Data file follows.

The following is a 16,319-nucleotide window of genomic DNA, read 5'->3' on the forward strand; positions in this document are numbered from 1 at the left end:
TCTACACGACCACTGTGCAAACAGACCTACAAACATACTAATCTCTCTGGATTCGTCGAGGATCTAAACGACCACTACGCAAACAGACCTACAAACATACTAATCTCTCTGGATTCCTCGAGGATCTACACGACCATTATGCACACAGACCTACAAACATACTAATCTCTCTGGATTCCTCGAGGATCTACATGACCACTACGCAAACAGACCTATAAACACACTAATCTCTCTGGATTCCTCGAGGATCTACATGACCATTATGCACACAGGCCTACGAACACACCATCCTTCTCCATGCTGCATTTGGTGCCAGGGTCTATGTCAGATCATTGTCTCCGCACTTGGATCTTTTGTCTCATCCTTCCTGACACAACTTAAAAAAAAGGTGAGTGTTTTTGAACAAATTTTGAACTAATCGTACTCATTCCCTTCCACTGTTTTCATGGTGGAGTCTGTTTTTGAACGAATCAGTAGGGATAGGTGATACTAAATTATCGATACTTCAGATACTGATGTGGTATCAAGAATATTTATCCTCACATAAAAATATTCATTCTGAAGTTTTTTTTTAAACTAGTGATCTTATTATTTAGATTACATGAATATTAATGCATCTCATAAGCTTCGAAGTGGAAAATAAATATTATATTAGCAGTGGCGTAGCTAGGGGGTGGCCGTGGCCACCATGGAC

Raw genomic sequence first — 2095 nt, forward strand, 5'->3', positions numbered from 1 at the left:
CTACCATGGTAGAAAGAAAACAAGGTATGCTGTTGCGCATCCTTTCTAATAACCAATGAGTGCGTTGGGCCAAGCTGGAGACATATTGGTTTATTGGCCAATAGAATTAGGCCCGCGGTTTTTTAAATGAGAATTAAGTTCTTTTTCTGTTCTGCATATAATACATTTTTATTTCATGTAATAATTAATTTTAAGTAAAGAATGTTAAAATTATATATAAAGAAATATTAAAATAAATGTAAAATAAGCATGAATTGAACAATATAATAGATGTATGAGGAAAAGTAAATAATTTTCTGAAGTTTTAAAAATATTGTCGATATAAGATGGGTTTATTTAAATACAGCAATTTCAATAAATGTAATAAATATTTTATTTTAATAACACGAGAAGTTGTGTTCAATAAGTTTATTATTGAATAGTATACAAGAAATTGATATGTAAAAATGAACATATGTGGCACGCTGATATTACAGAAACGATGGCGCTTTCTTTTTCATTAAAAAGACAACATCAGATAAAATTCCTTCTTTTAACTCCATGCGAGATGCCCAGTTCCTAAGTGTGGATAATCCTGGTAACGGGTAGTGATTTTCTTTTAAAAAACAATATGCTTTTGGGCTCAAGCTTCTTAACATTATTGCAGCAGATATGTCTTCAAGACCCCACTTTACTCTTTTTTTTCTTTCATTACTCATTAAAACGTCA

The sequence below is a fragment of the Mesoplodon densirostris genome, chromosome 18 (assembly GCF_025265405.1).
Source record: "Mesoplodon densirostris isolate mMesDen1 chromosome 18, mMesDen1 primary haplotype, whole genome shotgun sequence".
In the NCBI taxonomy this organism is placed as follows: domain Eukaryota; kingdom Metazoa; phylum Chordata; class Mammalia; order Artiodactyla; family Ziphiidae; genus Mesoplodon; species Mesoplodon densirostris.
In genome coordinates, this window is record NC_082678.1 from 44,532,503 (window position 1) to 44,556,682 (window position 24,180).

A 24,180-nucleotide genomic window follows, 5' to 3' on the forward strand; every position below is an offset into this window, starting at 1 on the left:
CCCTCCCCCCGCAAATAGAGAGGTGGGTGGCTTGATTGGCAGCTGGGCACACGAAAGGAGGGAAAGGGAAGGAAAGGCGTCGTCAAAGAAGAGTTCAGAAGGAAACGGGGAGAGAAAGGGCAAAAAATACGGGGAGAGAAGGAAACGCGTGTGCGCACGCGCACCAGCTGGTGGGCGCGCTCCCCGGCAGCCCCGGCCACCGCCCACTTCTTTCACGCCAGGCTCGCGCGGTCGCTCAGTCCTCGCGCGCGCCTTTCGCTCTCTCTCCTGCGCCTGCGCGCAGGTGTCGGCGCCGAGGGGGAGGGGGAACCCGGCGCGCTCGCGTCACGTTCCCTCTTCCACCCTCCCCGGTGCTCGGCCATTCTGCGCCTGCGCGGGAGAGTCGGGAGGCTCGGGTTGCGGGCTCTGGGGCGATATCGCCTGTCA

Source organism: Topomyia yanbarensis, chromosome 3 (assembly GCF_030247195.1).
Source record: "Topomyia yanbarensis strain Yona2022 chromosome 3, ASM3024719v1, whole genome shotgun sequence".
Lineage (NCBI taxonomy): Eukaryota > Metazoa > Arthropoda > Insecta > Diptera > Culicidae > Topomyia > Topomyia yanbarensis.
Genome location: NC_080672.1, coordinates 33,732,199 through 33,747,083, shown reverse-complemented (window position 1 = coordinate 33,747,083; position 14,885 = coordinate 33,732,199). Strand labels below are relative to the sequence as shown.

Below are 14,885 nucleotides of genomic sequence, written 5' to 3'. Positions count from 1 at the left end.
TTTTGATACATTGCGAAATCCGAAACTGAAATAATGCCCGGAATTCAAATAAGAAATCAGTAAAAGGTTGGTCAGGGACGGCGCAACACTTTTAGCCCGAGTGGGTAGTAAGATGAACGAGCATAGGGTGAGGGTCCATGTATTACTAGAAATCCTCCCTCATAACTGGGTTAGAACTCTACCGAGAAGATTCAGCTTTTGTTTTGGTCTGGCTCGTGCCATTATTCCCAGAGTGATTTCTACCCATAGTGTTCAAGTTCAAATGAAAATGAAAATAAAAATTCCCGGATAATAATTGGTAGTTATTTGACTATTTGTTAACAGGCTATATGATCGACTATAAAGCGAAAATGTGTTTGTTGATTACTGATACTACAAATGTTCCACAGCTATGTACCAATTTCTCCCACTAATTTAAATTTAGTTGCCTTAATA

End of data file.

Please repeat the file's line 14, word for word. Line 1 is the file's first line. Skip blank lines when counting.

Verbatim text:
Genome location: NC_080672.1, coordinates 33,732,199 through 33,747,083, shown reverse-complemented (window position 1 = coordinate 33,747,083; position 14,885 = coordinate 33,732,199). Strand labels below are relative to the sequence as shown.